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Funding For Health Justice & Housing All Positive

Budget Funding for Health, Justice and Housing are All Positive for Mental Health

New Zealand’s major provider of community mental health services has welcomed the cross-party commitment to new initiatives and urged immediate action on early intervention, de-stigmatisation and services for young people.

Dr Gerry Walmisley, chief executive of Richmond Fellowship New Zealand, says the $257.4million towards the funding targets set out in the Mental Health Commission’s Blueprint is extremely encouraging.

“It’s significant, too, that people with mental illnesses will also benefit from the Government’s funding initiatives for policing and state housing. These are all part of the wider package of intervention and support services that people with mental illnesses need to have their rightful place in society. It’s a step towards a more integrated approach that looks beyond treatment of clinical issues and stops people falling into the justice system by default.”

“I note that the National Party says the $257.4million wasn’t enough, but really it’s better to have the funding building up over time so that we have a steady and sustainable development of services,” he said.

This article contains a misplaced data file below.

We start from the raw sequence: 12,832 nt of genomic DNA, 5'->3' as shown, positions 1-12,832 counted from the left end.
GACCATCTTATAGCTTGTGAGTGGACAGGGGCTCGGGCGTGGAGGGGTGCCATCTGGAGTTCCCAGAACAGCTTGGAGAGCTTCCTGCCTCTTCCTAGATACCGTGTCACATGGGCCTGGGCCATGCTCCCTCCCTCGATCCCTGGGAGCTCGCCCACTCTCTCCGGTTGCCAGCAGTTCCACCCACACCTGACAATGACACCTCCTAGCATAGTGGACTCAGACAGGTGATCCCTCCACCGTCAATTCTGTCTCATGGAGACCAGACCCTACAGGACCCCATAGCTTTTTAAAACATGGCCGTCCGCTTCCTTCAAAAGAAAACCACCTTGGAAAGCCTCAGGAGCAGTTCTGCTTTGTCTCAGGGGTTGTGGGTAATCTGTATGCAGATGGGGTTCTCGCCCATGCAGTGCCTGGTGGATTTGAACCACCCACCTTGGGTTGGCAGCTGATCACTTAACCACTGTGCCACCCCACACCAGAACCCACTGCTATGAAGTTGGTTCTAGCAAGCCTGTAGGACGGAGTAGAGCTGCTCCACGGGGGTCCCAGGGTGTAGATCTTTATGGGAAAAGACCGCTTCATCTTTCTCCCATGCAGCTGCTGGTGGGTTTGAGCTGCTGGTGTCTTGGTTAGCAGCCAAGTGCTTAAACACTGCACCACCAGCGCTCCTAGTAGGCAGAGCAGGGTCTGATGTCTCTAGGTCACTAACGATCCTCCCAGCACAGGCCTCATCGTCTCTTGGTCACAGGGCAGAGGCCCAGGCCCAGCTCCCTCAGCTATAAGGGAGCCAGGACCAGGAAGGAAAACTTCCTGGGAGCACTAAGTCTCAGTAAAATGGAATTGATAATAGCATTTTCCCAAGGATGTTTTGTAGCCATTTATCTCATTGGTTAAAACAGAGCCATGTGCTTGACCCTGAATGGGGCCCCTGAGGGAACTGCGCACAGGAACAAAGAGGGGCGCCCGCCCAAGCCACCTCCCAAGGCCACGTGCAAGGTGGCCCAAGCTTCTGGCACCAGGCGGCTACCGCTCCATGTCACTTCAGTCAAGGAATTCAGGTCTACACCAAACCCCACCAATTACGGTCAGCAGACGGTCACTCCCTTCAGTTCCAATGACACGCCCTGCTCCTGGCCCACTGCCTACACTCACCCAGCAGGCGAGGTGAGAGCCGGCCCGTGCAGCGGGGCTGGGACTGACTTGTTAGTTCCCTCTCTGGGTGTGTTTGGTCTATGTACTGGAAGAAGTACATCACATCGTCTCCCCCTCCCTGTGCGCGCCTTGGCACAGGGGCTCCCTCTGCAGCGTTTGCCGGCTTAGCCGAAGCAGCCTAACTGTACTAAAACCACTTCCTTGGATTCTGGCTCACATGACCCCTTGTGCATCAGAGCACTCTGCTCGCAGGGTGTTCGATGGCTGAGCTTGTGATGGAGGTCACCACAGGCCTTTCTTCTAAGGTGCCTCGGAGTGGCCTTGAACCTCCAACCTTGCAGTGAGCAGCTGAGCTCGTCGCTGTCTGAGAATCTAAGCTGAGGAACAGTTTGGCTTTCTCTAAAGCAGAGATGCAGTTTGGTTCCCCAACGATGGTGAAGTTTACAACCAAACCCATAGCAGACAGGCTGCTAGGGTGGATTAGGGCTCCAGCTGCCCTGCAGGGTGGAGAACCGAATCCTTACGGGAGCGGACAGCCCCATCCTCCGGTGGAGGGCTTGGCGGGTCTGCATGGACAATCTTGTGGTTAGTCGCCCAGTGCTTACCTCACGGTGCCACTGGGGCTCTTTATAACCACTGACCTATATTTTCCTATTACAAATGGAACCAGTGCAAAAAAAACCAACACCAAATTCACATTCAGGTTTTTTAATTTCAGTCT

“Given that we have a chronic shortage of mental health professionals at all levels, it would be pointless to try and inject the full $300million right now. There are simply not enough people available to run all the additional services we need.

“We hope that this funding will be directed towards more community based services, but also into acute services so that patients can be referred into community-based services before their illness has reached an advanced stage. This will allow the non-governmental providers to focus on further innovation and development of services that achieve measurable gains.”



“We’re pleased that the extra funding is being fed through over an extended period of time and hope the mental health system can start addressing the additional training and workforce development that New Zealand so desperately needs.”

Dr Walmisley says services that achieve early intervention are the top priority, including services that address New Zealand’s shocking youth suicide statistics. This should include more acute services and initiatives that allow agencies to work together across multiple funding streams.

“Annette King and the Labour-Alliance Government are to be congratulated for making such a substantial commitment to mental health. If there’s one weakness in the whole package, it’s the absence of initiatives for supported employment. That’s a vitally important aspect of providing a real place in society for people with mental illnesses.”

Ends

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